Now, all of this assumes that you use straight-line depreciation, which applies that same depreciation expense every single year. But there are two main ways that this is going to be modified. And the first way is through a cost segregation analysis. So when you buy a piece of income-producing property, you're not just purchasing the building and the land, but you're also buying improvements to the land and contents within that building. So as far as improvements to the land, this may be things like fencing, carports, lighting, or other equipment that may be on that land. And inside the building, you might be buying things like appliances, window coverings, floor coverings, and even things like the wiring of the building.

So while it may take 39 or 27.5 years to depreciate the actual building structure, land improvements can be depreciated over a shorter time window of 15 years, and building contents can generally be depreciated over a 5 to 7-year timeframe. Now, what this means for real estate investors is that they're able to benefit from a much bigger depreciation deduction in the first few years of ownership. And oftentimes, if you only plan to own a property for 5 or 7 years, this can be a huge tax benefit for a real estate investor.

Now, to do this, you'll need to do what's called a cost segregation study, and as part of that, you'll need to hire a team of CPAs and engineers. But oftentimes, the tax savings from doing this can offset the cost completely.

Now, the second thing that can change this is the new bonus depreciation rule that was enacted through the Tax Cuts and Jobs Act of 2017. And what this does is it essentially allows investors to depreciate up to 100 percent of qualifying real property expenditures in the first year of ownership. Now, these qualifying real property expenditures include anything with a useful life of under 20 years. So those land improvements that we talked about with a 15-year lifespan and the building contents that we talked about with a 5 to 7-year lifespan can now be depreciated 100 percent in that first year.

Now, if this sounds too good to be true, it is. And here's why: when you go to sell a property, you're going to have to pay what's called depreciation recapture tax. And the current tax rate for depreciation recapture is 25 percent, meaning that all the depreciation that you took during your entire ownership period, you'll have to pay 25 percent of that back in taxes when you go to sell the deal. That said, you may be able to defer this through a 1031 exchange, but it's still something to be aware of when you're taking depreciation expenses to make sure that you know what you're getting yourself into on the back end.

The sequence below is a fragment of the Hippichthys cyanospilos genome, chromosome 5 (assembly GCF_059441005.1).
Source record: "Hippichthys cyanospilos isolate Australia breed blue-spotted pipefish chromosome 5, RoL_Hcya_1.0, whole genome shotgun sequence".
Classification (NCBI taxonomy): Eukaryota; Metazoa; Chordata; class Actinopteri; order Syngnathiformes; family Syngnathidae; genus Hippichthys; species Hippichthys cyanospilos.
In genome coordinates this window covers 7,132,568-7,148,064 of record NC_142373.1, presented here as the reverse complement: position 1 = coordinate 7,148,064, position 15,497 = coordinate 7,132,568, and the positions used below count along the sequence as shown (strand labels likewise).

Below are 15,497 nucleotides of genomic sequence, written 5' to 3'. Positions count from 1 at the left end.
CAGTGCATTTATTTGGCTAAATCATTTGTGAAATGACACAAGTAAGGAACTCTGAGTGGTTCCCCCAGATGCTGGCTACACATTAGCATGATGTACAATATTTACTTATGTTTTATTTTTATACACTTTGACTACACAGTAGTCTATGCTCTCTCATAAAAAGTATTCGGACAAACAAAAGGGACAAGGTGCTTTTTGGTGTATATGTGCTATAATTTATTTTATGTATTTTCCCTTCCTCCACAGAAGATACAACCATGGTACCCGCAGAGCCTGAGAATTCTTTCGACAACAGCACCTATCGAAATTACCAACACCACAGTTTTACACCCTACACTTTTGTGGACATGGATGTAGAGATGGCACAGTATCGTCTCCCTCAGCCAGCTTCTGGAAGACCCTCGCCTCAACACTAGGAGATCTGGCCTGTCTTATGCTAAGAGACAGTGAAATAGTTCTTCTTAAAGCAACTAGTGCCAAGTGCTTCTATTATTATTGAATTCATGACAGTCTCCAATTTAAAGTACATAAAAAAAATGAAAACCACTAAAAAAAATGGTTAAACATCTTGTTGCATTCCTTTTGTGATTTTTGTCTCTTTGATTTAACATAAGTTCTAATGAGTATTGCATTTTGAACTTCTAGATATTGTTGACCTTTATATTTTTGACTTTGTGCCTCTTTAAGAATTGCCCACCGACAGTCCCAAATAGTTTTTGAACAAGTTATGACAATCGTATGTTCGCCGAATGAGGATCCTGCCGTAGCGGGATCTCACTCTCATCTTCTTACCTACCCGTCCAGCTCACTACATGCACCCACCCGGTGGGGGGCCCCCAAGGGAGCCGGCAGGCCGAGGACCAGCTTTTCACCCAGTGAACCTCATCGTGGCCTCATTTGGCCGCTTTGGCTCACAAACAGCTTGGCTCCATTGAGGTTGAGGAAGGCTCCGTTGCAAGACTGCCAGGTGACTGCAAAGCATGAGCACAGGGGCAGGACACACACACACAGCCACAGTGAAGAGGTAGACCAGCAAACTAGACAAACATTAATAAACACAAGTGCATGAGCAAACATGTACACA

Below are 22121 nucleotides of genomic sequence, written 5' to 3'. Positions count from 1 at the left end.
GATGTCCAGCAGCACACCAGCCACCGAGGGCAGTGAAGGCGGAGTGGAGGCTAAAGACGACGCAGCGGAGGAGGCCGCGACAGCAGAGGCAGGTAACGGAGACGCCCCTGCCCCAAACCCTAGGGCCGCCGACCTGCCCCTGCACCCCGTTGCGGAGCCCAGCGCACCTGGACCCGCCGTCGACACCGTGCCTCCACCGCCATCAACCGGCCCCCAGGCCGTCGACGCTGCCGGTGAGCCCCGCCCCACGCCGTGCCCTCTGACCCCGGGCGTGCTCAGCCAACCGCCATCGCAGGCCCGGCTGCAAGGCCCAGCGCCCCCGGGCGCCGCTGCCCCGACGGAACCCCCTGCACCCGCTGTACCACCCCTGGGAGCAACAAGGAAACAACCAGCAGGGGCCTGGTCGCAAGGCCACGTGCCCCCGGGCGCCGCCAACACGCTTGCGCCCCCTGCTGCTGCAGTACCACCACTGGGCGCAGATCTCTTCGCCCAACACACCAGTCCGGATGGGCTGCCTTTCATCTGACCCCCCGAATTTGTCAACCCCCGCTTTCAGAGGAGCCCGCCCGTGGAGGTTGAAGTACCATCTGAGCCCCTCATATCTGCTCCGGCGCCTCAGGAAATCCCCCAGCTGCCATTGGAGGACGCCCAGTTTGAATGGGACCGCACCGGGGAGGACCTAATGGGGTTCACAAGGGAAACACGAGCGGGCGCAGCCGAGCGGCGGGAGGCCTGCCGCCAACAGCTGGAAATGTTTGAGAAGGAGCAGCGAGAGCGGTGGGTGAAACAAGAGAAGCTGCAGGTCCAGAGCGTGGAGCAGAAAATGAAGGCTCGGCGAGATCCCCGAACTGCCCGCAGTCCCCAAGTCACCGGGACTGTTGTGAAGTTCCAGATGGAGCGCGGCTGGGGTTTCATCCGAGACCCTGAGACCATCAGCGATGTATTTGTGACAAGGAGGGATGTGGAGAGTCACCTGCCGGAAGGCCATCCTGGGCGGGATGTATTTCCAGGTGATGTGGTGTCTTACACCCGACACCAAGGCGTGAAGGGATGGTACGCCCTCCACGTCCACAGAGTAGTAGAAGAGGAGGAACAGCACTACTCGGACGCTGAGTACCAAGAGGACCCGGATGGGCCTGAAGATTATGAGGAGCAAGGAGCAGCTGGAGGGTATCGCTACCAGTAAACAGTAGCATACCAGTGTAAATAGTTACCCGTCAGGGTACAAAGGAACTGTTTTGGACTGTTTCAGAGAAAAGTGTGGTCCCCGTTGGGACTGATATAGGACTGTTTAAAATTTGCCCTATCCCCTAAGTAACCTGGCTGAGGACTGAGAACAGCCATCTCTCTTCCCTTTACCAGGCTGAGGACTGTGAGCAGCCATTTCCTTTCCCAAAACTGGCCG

So at the end of the day, depreciation can be a huge tax benefit for real estate investors, and with the right team of accountants and engineers on your side, depreciation can be a huge benefit to you as a real estate investor.

Now, if you want to learn more about how depreciation is actually going to affect your real estate cash flows, check out my course, Commercial Real Estate Investing 101. We'll go over all about after-tax cash flow analysis and how to actually run that in a commercial real estate deal. And if you want to go deeper into all of this and get access to all of my courses, all of my models, and some additional one-on-one support, make sure to check out Break into CRA Academy. I'll link that in the description as well.

So thanks so much for watching. If you like this video and want to see more content like this, make sure to hit that like button, subscribe to the channel, and share this with anyone else you might find this helpful. Thanks so much for watching, and I'll see you in the next video.

How Depreciation Works for a Commercial Solar Project

Welcome to Going Solar with Pivot Energy, where we cover all things solar energy, including commercial solar and its financial incentives. In this article, we will be discussing one of the popular incentives for commercial solar - solar depreciation. We will explain how depreciation works for solar installations and how businesses can start reaping its benefits.

Financial Incentives for Commercial Solar:

1. Federal Investment Tax Credit (ITC):

- Monetized based on a percentage of the total investment in a solar project.

- Lowers business's federal tax liability by the value of the tax credit.

- Currently set at 26% for the remainder of 2022 and will step down to 22% in 2023.

2. State-Level Benefits: